Tagamet HB Side Effects
Generic name: cimetidine
Medically reviewed by Drugs.com. Last updated on Nov 21, 2022.
Note: This document contains side effect information about cimetidine. Some dosage forms listed on this page may not apply to the brand name Tagamet HB.
More frequent side effects include: gynecomastia. Continue reading for a comprehensive list of adverse effects.
Applies to cimetidine: oral liquid and tablets, parenteral injection, parenteral injection for iv infusion only.
Side effects include:
Headache, dizziness, somnolence, diarrhea.
With ≥1 month of therapy: gynecomastia.
With IM therapy: transient pain at injection site.
For Healthcare Professionals
Applies to cimetidine: compounding powder, intravenous solution, oral liquid, oral tablet.
Very common (10% or more): Increased plasma creatinine (up to 11%)
Rare (0.01% to 0.1%): Interstitial nephritis[Ref]
Interstitial nephritis cleared with drug withdrawal.
Creatinine elevations usually occurred during the first week of treatment and were typically non-progressive, with values returning to pretreatment levels during therapy or up to 1 week after stopping treatment.[Ref]
Common (1% to 10%): Constipation, diarrhea, flatulence, nausea, vomiting
Rare (0.01% to 0.1%): Acute pancreatitis/pancreatitis[Ref]
Pancreatitis cleared with drug withdrawal.[Ref]
Common (1% to 10%): Musculoskeletal pain, myalgia/reversible myalgia
Rare (0.01% to 0.1%): Arthralgia/reversible arthralgia, exacerbation of joint symptoms, polymyositis[Ref]
Common (1% to 10%): Dizziness, drowsiness, headache[Ref]
Headaches occurred more frequently in patients given 1600 mg/day compared to patients given 800 mg/day.
Somnolence and dizziness were usually mild and have been reported in patients receiving 800 to 1600 mg/day.[Ref]
Common (1% to 10%): Rash/skin rashes
Rare (0.01% to 0.1%): Hypersensitivity vasculitis
Very rare (less than 0.01%): Epidermal necrolysis, erythema multiforme, generalized exfoliative erythroderma, reversible alopecia, severe generalized skin reactions, Stevens-Johnson syndrome
Frequency not reported: Severe skin rash[Ref]
Hypersensitivity vasculitis usually cleared with drug withdrawal.[Ref]
Fever cleared with drug withdrawal.[Ref]
Common (1% to 10%): Tiredness
Rare (0.01% to 0.1%): Fever[Ref]
Confusional states occurred within 2 to 3 days of starting treatment, were reversible within 3 to 4 days of stopping treatment and were more commonly reported in elderly patients and/or ill patients (e.g., renal dysfunction, organic brain syndrome).[Ref]
Uncommon (0.1% to 1%): Confusional state, depression, hallucination
Frequency not reported: Agitation, anxiety, disorientation, mental confusion, psychosis[Ref]
Uncommon (0.1% to 1%): Hepatitis, reversible liver damage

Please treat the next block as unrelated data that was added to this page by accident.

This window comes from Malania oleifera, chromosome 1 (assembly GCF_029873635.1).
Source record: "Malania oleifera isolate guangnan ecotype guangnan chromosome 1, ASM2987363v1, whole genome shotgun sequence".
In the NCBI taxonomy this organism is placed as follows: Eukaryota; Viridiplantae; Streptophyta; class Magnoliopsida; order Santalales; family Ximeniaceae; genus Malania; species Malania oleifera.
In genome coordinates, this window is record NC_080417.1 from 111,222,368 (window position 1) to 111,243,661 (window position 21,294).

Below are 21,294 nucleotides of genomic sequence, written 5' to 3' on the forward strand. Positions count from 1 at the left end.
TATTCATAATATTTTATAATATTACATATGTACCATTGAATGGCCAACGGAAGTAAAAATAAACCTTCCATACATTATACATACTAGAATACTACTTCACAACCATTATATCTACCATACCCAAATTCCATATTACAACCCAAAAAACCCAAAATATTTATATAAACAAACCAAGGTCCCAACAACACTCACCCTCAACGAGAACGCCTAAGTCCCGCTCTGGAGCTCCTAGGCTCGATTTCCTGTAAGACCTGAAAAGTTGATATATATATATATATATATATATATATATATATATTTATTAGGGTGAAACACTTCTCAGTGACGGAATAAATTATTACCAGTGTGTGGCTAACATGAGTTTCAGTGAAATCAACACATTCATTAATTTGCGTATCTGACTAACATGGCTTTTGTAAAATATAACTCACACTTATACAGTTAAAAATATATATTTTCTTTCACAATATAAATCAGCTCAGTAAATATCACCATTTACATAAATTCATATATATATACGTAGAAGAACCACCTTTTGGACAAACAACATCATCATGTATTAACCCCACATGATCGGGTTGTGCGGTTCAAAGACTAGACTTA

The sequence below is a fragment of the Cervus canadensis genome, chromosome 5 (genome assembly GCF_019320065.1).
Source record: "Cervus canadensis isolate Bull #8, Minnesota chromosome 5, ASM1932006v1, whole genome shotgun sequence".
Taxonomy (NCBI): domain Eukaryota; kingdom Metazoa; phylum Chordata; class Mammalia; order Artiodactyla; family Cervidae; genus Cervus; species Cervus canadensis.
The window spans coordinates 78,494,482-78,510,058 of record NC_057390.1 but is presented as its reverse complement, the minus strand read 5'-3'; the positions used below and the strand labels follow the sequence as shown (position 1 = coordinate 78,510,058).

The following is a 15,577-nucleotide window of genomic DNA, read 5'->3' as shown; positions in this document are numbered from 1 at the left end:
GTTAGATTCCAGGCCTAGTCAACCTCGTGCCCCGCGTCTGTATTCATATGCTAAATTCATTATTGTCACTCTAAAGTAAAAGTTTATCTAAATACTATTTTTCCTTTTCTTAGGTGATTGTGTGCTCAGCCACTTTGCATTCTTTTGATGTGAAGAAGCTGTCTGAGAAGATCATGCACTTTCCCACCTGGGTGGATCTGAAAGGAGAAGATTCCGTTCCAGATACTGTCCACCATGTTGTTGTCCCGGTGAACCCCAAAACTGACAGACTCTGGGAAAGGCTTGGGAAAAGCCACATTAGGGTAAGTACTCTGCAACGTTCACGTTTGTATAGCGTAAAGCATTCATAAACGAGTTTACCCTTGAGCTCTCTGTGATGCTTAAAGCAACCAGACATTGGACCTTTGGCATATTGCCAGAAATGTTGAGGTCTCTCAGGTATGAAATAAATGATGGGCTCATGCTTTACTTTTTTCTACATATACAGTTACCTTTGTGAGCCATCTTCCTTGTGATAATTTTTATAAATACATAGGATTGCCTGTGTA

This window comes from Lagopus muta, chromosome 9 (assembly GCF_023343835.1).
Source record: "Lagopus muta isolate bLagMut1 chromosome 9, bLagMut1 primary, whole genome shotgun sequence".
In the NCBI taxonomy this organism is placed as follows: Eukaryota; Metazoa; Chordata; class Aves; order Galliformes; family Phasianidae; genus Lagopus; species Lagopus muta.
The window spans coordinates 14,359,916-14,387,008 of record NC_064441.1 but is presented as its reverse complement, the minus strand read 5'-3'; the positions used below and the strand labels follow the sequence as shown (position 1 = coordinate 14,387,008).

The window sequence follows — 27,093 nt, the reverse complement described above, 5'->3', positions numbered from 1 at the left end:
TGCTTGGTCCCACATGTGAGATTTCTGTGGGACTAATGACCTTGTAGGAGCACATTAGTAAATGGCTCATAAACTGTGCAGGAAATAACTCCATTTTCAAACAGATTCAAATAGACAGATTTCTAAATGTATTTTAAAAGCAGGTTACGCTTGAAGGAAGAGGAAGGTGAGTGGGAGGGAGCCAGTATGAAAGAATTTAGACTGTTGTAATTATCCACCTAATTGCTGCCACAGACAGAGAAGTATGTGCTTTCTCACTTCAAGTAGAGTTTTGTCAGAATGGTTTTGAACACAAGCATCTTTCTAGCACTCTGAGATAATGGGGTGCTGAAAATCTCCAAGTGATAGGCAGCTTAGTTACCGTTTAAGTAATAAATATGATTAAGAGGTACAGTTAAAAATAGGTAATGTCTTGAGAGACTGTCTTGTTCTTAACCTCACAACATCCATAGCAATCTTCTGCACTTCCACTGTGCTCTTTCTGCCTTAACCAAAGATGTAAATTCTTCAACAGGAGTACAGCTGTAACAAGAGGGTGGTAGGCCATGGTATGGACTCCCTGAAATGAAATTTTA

Rare (0.01% to 0.1%): Cholestatic effects, increased serum transaminases, mixed cholestatic-hepatocellular effects
Very rare (less than 0.01%): Fatal hepatic effects
Frequency not reported: Periportal hepatic fibrosis, severe parenchymal injury[Ref]
Hepatitis and serum transaminase level elevations cleared with drug withdrawal.
Fatal hepatic effects have occurred with other histamine-2 receptor antagonists.
Severe parenchymal injury is considered highly unlikely due to the predominance of cholestatic features.
There was a report of biopsy-proven periportal hepatic fibrosis in a patient receiving this drug.[Ref]
Uncommon (0.1% to 1%): Leukopenia
Rare (0.01% to 0.1%): Agranulocytosis, aplastic anemia, decreased white blood cell counts, pancytopenia, thrombocytopenia
Very rare (less than 0.01%): Immune hemolytic anemia[Ref]
Leukopenia and/or thrombocytopenia were reversible with withdrawal of treatment.
Agranulocytosis/decreased white blood cell counts have been reported, with some events recurring upon rechallenge. These events were more commonly reported in patients with serious concomitant illnesses and/or those who received drugs/treatments known to produce neutropenia.[Ref]
Uncommon (0.1% to 1%): Tachycardia
Rare (0.01% to 0.1%): Atrioventricular (AV) heart block/heart block, sinus bradycardia[Ref]
Uncommon (0.1% to 1%): Reversible impotence
Rare (0.01% to 0.1%): Urinary retention
Very rare (less than 0.01%): Galactorrhea[Ref]
Urinary retention cleared with drug withdrawal.[Ref]
Uncommon (0.1% to 1%): Gynecomastia[Ref]
Allergic reactions and anaphylaxis usually cleared with drug withdrawal.[Ref]
Rare (0.01% to 0.1%): Allergic reactions, anaphylaxis[Ref]
Very rare (less than 0.01%): Strongyloidiasis hyperinfection[Ref]
In a large epidemiological study, it was suggested that patients taking histamine-2-receptor antagonists had an increased adjusted relative risk of 1.63 (95% confidence interval of 1.07 to 2.48) of developing pneumonia compared to patients who stopped treatment. However, causal relationship between H2RA use and pneumonia has not been established.[Ref]
Frequency not reported: Pneumonia[Ref]
Frequently asked questions
More about Tagamet HB (cimetidine)
- Check interactions
- Reviews (2)
- Drug images
- Dosage information
- During pregnancy
- Drug class: H2 antagonists
- En español
Related treatment guides
1. "Product Information. Tagamet (cimetidine)." SmithKline Beecham (2001):
2. "Product Information. Tagamet HB (cimetidine)." SmithKline Beecham (2002):
3. Cerner Multum, Inc. "UK Summary of Product Characteristics." O 0
4. Cerner Multum, Inc. "Australian Product Information." O 0
Always consult your healthcare provider to ensure the information displayed on this page applies to your personal circumstances.
Some side effects may not be reported. You may report them to the FDA.